fbpx

SIGN UP FOR A TREAT

Subscribe to our Newsletters and Receive 20% Off* your First Order with Us!

Receive first-hand access to exclusive discounts, helpful tips and advice on all things health & wellness for your dog.
* Valid for Online Shop Purchases Only. Does not Apply to Products Already on Offer.

Homemade spa idea’s for your dog.

August 23rd, 2018

I’m a big fan of spas and spa treatments … the warmth, light relaxing music, bubbling jacuzzi where I could easily fall asleep, hot sauna followed by a cold shower that makes me want to scream and wakes up all my senses … and of course massages, facials, and if a delicious lunch is included I would call it a perfect day.

But what about our dogs? How would they feel about it?

I’m not talking about taking them with you to Hoar Cross Hall … but would your dog appreciate a little bit of different attention?

Here are some ideas what you can try:

1// Relaxing massage

There are a few reasons to give your dog a massage.

(To be clear, I’m not talking about deep tissue massage – that should be done only by a qualified massage therapist or physiotherapist.)

Relaxing massage can reduce stress and anxiety, ease tension, relax and comfort your dog. It also benefits by:
Increasing circulation of blood & lymph, strengthens your dog’s immune system, improves breathing & promotes overall wellbeing
Another way to bond with your dogs

What to do:
Do the massage when your dog is calm, maybe after a nice long walk.

  • Start gently by stroking your dog all over … slowly and gently.
  • Stroking is soothing and has a calming effect on the body
  • Stroking should be done in a relaxed manner, applied lightly with no pressure. You can stroke with the tips of your fingers or palms of your hands.
  • Stroking should be done in the direction of hair growth, or along the length of the muscles.
  • By stroking one stroke every 3-6 seconds, this massage will give your dog a soothing relaxing sensation.
  • Start stroking from the neck, down towards your dog’s shoulders, then move to the chest, then the front legs, then massage your dog’s back on both sides of the spine, and then the back legs. Make sure you work on both sides of the body.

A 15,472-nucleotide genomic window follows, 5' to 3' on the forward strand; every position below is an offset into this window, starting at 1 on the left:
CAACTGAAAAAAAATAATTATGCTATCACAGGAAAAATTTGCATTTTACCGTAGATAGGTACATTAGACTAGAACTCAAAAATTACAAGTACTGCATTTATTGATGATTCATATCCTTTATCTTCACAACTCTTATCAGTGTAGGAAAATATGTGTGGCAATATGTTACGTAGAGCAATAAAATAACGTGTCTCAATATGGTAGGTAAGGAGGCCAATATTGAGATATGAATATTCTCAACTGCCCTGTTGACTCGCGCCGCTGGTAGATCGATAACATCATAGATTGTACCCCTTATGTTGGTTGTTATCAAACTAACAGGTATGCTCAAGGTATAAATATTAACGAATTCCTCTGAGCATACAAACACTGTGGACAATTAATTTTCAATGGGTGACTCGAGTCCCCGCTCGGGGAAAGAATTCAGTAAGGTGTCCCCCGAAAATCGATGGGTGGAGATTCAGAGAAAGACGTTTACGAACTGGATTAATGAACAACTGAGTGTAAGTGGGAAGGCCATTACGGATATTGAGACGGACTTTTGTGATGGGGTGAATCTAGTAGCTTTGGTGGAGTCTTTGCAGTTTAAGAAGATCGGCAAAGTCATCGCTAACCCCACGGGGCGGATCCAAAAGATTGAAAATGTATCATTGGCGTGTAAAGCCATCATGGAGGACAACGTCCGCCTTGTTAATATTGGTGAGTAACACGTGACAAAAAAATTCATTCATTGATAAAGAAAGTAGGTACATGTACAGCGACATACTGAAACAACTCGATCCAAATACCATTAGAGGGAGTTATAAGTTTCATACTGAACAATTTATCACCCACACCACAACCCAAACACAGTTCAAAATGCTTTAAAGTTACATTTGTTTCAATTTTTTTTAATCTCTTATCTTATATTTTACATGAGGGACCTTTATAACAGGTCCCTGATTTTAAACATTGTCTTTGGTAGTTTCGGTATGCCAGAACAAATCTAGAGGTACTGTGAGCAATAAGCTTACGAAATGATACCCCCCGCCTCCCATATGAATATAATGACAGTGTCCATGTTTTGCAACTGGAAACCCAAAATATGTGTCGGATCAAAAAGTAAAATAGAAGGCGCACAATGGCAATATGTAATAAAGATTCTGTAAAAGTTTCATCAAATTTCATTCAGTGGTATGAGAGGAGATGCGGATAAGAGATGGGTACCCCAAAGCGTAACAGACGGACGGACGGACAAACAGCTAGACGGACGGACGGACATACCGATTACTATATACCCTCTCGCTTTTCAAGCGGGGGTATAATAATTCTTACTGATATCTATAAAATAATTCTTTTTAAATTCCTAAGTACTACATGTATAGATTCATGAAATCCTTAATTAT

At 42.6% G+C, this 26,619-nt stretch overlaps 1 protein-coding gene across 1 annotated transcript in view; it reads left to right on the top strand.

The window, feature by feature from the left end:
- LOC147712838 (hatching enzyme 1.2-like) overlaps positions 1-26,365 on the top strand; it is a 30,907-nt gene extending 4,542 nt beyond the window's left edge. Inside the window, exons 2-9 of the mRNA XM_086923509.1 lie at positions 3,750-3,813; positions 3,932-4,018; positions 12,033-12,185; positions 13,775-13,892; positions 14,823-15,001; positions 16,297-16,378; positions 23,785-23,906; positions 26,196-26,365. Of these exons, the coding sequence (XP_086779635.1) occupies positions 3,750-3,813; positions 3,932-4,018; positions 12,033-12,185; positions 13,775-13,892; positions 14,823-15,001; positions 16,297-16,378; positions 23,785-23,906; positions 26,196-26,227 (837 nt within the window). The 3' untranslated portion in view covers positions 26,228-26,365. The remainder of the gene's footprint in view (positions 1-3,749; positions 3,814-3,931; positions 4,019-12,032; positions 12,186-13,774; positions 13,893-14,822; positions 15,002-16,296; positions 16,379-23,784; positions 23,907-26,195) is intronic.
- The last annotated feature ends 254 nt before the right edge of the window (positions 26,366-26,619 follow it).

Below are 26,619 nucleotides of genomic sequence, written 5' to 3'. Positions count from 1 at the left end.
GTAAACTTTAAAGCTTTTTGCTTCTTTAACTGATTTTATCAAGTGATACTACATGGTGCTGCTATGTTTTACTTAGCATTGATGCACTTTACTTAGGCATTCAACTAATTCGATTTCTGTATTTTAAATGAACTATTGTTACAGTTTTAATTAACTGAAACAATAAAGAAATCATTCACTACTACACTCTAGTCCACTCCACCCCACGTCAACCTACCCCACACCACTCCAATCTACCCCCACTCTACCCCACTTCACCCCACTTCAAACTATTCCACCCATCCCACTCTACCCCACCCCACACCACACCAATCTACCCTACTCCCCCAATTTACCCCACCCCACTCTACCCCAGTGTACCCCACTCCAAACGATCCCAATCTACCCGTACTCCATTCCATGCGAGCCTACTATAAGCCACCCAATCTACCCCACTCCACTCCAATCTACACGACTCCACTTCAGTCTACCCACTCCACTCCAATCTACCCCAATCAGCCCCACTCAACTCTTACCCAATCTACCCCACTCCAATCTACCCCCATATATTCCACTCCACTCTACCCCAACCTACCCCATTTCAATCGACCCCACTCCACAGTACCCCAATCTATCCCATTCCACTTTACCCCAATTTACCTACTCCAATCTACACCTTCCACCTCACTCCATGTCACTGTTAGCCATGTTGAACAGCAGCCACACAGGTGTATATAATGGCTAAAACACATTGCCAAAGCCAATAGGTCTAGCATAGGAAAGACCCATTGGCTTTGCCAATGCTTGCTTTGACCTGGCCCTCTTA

• You may experience that your dog will enjoy the massage on one side more than the other, or one part of the body more than another.
  • Relaxing massage is also a good way to give your dog an all over body health check, and feel if there are any lumps, warts, etc.
  • Do not massage your dog if he has skin problems of fungal origin, infectious disease, suffering from shock, during colitis, diarrhoea, pregnancy, has tumours and cysts of cancerous origin.

If you want the atmosphere to be even more relaxing you could spray the Calming Floral Spray into the air, or onto your dog.​

2// Honey and sugar scrub

Honey is packed with micronutrients and minerals: magnesium, potassium, calcium, vitamins B1,B2, C, B6. Honey is also a natural antiseptic.

Sugar is a crystalline carbohydrate and comes in many forms. I would suggest you use brown sugar that contains certain minerals, like calcium, potassium, iron…

Honey & sugar scrub
3 portions of local organic honey
3 portions of raw or brown sugar
All mixed together until smooth, with no lumps.

First wash your dog twice in your favourite shampoo, and rinse well so the coat feels squeaky clean. Apply the scrub with your fingertips and gently massage. No pressure needed, in this case, less is more. By applying the scrub in gentle circular movements we will remove dead skin cells and unblock skin pores.

You can leave the sugar scrub on for 3-5 minutes for maximum effect and then rinse well with cooler water. Warm water could kill the beneficial enzymes in honey.

You can also add the scrub to your diluted shampoo and make sure you use it immediately, and use it as a third shampoo wash.

If you are using the scrub on your dog’s feet as part of a ‘pawdicure’ you can finish the whole procedure with a gentle massage with

Paw Butter after drying the paws.

Jitka xx

Back

Leave a Reply

Your email address will not be published. Required fields are marked *

Latest Blog Entries

Motion sickness: What can you do.

16th January 2020

What implications could a car journey have for your dog? Most dogs get excited when walking towards a car but for those who suffer from motion sickness, the brakes come on, the tail goes down and they’ll most probably crawl or try to escape. Just as a human knows, dogs like this know that even… Read More »


5 Reasons Why the Elderly Need a Pet.

9th January 2020

I’m writing this blog while visiting my parents in Slovakia. It’s so nice to be home and to spend time with them because I get to enjoy mum’s cooking, play cards, watch old films, chat and of course, walk Cherry 😍. Do you remember her? She’s the little black and white chihuahua that changed my… Read More »


Jumping into 2020

3rd January 2020

Dogs can’t make new year’s resolutions. Also they can’t change their daily habits to improve their lives without us. It’s our responsibility to ensure our dog is looked after when it comes to weight, exercise, brain stimulation, and overall health.  With this in mind… here are 5 Practical New Year’s Resolutions for Pet Owners! 1. Keep… Read More »


First Aid: Is your up to scratch?

31st December 2019

For many of us our dog is our most loyal companion. Period. As dog owners we’re fully responsible for our dogs well-being, however, many owners would struggle to help their dog in an accident or emergency. Just like us, our dogs are susceptive to serious health conditions like strokes, poisoning, heart attacks, broken bones or… Read More »